Yamnuska Summit is one of the first mountains in the Rocky Mountain range between Calgary, Alberta and Banff National Park. You can see its sheer, wide face and underlying scree from the Trans-Canada Highway.
It is a popular, accessible, challenging hike and scramble to the summit. I have reached the summit three times with three different hiking partners, and each time it took between three and four hours. The weather cooperated each time with air so calm you could actually set a piece of paper on a rock and it wouldn’t fly away. I think I was lucky three times and certainly don’t expect such conditions.
Locally it’s probably best-known for a short traverse that requires you to shimmy along a rock face while holding a chain. It can be intimidating, but aside from requiring a small manoeuvre to get on and off the chain, it actually feels quite easy while you’re on it.
My climbing partner this time was Keri. It was our first real hike together, and her first scramble. We tackled it together, stopping often along the way to soak in the views. We took a few quiet moments together at the summit, giving the crowd of about eight who were there ahead of us a chance to begin their descent.
The spring of 2016 followed an unseasonably warm winter and I found myself at the peak in April under early summer conditions. Clouds rolled in as we scrambled to the summit and we found ourselves at the peak, looking down at the clouds below.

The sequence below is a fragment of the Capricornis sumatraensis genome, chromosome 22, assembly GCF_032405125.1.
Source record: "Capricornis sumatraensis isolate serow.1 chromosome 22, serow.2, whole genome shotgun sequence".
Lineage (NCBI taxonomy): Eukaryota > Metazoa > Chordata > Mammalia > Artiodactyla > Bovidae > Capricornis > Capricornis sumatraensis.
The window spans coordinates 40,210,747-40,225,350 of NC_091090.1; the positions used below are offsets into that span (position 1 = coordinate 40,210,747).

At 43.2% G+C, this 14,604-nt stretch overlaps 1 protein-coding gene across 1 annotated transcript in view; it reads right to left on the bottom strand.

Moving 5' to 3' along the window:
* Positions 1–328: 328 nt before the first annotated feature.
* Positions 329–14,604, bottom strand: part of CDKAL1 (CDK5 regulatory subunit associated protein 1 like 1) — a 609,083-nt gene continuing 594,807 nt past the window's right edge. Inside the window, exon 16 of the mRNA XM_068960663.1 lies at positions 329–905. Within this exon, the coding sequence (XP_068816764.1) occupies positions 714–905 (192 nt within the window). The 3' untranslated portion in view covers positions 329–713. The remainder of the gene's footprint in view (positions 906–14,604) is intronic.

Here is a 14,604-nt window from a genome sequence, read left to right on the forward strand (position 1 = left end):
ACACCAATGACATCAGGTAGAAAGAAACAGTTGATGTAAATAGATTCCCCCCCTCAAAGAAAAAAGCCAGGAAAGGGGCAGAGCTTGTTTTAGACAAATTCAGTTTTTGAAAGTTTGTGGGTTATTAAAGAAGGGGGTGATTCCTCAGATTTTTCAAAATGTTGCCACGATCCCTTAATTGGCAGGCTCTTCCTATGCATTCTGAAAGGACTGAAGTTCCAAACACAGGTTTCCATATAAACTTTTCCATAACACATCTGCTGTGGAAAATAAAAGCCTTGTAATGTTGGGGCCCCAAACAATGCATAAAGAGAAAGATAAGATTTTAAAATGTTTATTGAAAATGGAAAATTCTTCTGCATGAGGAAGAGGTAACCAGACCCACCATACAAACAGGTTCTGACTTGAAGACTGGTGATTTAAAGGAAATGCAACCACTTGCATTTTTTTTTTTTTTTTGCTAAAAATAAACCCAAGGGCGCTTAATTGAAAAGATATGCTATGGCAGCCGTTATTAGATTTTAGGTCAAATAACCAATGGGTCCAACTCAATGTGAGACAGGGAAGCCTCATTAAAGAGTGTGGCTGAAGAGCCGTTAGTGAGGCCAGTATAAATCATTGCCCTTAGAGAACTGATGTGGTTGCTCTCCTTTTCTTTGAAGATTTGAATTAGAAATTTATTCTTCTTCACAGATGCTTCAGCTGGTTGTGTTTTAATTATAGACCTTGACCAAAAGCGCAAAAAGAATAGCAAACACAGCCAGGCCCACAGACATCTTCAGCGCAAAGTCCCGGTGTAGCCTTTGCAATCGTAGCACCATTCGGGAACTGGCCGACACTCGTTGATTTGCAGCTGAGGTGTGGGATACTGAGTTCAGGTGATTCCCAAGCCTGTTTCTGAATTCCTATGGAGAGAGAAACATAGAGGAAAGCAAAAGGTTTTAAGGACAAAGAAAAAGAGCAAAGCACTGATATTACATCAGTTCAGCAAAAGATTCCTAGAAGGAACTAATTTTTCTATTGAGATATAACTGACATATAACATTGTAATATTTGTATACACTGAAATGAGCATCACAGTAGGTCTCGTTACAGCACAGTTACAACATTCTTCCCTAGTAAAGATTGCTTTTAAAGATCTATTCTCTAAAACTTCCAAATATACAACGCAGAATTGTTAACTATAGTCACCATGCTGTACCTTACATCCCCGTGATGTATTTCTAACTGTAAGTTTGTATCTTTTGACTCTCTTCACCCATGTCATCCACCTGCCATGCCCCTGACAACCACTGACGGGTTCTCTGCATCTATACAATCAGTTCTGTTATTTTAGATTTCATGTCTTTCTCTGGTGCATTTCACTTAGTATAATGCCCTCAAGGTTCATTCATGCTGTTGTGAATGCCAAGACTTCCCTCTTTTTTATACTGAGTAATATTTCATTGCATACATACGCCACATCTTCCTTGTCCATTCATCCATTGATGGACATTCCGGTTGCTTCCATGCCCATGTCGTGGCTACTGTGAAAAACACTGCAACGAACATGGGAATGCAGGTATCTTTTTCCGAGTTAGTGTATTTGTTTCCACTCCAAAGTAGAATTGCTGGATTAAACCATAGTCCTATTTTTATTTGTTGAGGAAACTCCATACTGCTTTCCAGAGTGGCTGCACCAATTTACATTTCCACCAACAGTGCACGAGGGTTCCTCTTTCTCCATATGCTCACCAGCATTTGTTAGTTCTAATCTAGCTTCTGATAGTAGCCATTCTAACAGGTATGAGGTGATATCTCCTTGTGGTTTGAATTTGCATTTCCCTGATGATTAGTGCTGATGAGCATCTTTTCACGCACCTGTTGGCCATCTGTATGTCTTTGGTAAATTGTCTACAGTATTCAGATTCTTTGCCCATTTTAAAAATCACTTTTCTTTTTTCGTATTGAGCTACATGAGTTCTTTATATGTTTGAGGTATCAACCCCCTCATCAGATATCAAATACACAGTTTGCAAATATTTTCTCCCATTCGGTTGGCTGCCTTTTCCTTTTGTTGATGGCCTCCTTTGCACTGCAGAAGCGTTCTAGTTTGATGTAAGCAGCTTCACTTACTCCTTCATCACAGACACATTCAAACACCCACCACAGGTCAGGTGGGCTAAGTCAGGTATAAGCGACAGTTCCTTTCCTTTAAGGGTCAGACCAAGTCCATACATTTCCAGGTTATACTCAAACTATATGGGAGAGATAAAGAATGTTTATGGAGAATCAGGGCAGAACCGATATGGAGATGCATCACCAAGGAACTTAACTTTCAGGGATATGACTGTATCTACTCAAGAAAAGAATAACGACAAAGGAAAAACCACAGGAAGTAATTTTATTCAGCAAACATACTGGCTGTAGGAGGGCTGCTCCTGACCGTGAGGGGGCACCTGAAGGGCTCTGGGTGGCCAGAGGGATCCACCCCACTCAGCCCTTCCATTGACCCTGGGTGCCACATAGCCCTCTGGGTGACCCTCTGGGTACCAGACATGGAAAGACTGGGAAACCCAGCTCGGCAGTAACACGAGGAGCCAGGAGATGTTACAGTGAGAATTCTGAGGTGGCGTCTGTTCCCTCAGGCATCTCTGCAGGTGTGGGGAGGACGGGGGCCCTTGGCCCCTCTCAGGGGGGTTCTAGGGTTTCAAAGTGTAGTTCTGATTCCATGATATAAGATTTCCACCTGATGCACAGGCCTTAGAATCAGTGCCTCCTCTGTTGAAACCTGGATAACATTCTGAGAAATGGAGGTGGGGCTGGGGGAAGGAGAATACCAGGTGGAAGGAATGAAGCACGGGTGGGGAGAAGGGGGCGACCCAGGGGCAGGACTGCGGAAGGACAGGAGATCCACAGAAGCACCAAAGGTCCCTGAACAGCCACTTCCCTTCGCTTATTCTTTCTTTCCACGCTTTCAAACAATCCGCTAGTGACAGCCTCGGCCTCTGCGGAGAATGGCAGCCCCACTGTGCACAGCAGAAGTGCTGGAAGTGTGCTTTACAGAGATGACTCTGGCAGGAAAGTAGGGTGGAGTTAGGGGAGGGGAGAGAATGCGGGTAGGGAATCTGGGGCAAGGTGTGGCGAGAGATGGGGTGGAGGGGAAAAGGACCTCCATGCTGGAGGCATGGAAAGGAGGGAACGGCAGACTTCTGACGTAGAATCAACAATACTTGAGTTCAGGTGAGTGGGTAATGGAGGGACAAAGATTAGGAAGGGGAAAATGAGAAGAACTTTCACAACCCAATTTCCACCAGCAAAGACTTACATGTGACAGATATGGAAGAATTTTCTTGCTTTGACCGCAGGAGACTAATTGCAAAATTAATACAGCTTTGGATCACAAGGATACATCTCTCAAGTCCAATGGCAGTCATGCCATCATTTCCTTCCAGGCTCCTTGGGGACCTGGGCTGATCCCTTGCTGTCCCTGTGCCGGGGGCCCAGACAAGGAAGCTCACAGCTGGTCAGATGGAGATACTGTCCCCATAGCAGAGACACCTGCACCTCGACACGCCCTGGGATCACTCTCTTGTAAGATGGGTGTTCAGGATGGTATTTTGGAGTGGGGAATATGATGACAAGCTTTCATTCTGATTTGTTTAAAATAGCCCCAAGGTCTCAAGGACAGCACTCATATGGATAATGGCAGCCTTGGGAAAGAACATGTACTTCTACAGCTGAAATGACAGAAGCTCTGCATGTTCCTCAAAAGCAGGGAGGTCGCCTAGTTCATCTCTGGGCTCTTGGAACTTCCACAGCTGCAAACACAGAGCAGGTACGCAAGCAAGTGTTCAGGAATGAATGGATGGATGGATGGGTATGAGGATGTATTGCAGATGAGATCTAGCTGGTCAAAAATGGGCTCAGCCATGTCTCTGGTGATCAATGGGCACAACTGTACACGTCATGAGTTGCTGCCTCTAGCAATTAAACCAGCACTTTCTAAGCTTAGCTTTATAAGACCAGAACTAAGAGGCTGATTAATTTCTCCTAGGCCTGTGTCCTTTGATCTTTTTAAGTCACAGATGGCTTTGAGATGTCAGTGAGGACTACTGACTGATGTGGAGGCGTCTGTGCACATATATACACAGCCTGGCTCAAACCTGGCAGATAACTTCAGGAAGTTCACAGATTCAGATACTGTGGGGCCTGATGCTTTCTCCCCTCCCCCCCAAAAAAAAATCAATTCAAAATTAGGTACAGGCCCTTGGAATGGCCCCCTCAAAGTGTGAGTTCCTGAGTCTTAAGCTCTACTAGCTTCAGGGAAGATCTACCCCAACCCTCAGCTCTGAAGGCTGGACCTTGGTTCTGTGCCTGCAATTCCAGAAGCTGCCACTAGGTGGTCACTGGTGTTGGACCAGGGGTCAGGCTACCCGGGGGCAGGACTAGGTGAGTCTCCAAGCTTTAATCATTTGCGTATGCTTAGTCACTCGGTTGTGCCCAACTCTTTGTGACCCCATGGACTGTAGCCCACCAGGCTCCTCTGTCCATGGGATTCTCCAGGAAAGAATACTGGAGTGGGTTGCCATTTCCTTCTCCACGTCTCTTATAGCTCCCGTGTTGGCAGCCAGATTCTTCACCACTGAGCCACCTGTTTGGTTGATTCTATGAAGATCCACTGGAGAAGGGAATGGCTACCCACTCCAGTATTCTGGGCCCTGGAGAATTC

For two prairie kids to be standing above the clouds is a breathtaking moment.
As you walk under the face of Yamnuska toward the scree that is the path down, it feels as if the mountain is leaning over you like a schoolyard bully.
The scree is incredibly steep but if you can keep your balance, it feels like you’re bounding on clouds. Each step covers miles of terrain and counts towards at least a few metres against the 900m elevation, undoing all the hard work on the scramble to the peak. We laughed the whole way down.
This is an excellent day-hike, accessible from the Trans-Canada Highway. It sits outside Banff National Park so even when National Parks aren’t free entry like they are in 2017 (Happy birthday, Canada!), there’s no charge aside from your gas to drive to the trailhead.